Mayor Karl Dean in the fall announced plans to cease holding the annual state fair, citing years of financial losses accrued by the event. He later recommended that the fair board allow vendors to continue other scheduled events — expositions, flea markets, etc. — through the end of 2010.

Dean has made no secret that he would like to see the fairgrounds property redeveloped, perhaps to accommodate some type of mixed-used project that could generate sizeable tax dollars. His administration is expected soon to establish a task force that will explore the future of the fairgrounds with residents in the area.

Crafton is concerned the demise of the fairgrounds could spell the loss of several forms of affordable entertainment.

“The problem I have with this is that it seems like the regular person never gets any consideration for the activities that they like to do and can afford,” Crafton said. “Not everybody can afford $140 to go to a Titans game.”

Other items to be considered tonight include:

• Council is expected to consider a bill on third reading that would allow drivers with remote starting devices to warm up their unoccupied vehicles on private property.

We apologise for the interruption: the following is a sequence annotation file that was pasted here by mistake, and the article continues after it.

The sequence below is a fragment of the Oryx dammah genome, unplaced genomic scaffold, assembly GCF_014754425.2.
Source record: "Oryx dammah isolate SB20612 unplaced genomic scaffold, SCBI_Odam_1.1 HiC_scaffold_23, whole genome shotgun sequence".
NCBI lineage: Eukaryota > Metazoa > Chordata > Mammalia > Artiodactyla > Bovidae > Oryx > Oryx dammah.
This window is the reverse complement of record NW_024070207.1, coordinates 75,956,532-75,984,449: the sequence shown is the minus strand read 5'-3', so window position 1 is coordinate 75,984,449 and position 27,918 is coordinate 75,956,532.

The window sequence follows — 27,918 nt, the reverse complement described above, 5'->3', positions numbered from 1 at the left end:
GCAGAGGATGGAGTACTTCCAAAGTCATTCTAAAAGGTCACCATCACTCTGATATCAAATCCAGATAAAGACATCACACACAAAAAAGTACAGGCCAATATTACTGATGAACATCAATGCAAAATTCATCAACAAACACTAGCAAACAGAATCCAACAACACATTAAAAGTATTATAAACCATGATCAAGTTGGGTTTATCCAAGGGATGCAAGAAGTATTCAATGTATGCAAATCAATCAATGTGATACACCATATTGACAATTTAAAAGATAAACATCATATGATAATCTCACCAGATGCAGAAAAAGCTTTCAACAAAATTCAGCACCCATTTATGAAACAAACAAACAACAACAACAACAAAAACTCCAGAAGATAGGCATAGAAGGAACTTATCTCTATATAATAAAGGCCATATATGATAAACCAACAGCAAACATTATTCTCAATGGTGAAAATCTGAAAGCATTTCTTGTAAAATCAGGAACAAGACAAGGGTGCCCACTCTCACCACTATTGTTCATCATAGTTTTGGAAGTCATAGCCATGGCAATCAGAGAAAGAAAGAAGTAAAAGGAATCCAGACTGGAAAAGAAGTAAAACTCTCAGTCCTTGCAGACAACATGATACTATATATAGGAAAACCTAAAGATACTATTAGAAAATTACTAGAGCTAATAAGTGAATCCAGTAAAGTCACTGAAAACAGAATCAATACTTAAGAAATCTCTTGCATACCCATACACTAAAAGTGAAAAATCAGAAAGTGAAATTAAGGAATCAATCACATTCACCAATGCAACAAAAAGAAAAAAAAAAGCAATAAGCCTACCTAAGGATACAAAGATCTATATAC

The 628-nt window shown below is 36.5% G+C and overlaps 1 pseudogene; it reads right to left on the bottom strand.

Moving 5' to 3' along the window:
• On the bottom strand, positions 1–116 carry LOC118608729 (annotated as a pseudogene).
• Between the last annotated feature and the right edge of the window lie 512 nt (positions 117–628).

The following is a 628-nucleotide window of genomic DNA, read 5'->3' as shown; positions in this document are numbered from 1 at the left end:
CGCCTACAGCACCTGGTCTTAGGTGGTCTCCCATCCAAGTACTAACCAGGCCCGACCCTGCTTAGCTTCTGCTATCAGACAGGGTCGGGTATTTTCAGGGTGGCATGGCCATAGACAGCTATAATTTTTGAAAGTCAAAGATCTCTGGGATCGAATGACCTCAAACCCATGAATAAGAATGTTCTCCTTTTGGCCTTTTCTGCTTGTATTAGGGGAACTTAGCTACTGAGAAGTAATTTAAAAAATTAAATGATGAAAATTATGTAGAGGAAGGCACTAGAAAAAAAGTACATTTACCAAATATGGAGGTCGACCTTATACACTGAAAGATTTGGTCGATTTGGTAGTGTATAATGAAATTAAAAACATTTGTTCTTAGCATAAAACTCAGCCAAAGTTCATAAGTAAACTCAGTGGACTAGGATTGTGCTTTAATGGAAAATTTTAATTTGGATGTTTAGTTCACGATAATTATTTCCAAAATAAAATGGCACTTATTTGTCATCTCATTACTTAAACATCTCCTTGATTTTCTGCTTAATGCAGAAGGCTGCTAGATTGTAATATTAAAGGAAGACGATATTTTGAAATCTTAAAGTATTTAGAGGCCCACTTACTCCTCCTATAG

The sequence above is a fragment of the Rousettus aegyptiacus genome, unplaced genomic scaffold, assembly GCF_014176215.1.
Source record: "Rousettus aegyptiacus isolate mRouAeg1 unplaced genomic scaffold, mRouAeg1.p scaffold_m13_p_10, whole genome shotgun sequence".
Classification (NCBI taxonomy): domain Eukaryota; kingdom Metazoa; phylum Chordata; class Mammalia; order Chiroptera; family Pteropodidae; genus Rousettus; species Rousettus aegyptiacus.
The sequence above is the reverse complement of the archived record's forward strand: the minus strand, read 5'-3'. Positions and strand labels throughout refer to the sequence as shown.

• Council is set to consider a bill on third reading that would consolidate Nashville’s public-education-government access television stations under one governing body.

• Council is expected to consider a resolution that could bring the wine-in-grocery store issue before Davidson County voters at the August election. The bill comes in response to a bill considered by state lawmakers that would let municipalities hold public referendums to decide whether to permit the sale of wine within grocery stores in their communities.

35 Comments on this post:

By: Kosh III on 2/16/10 at 8:21

"Crafton said. “I don’t understand why the mayor is throwing out the whole fairgrounds because maybe the state fair didn’t make some money for a few years.”"

Why? Because he has some backroom deal with deep-pocket buddies that want the property. The public interest is the least of his concerns.

By: bfra on 2/16/10 at 10:10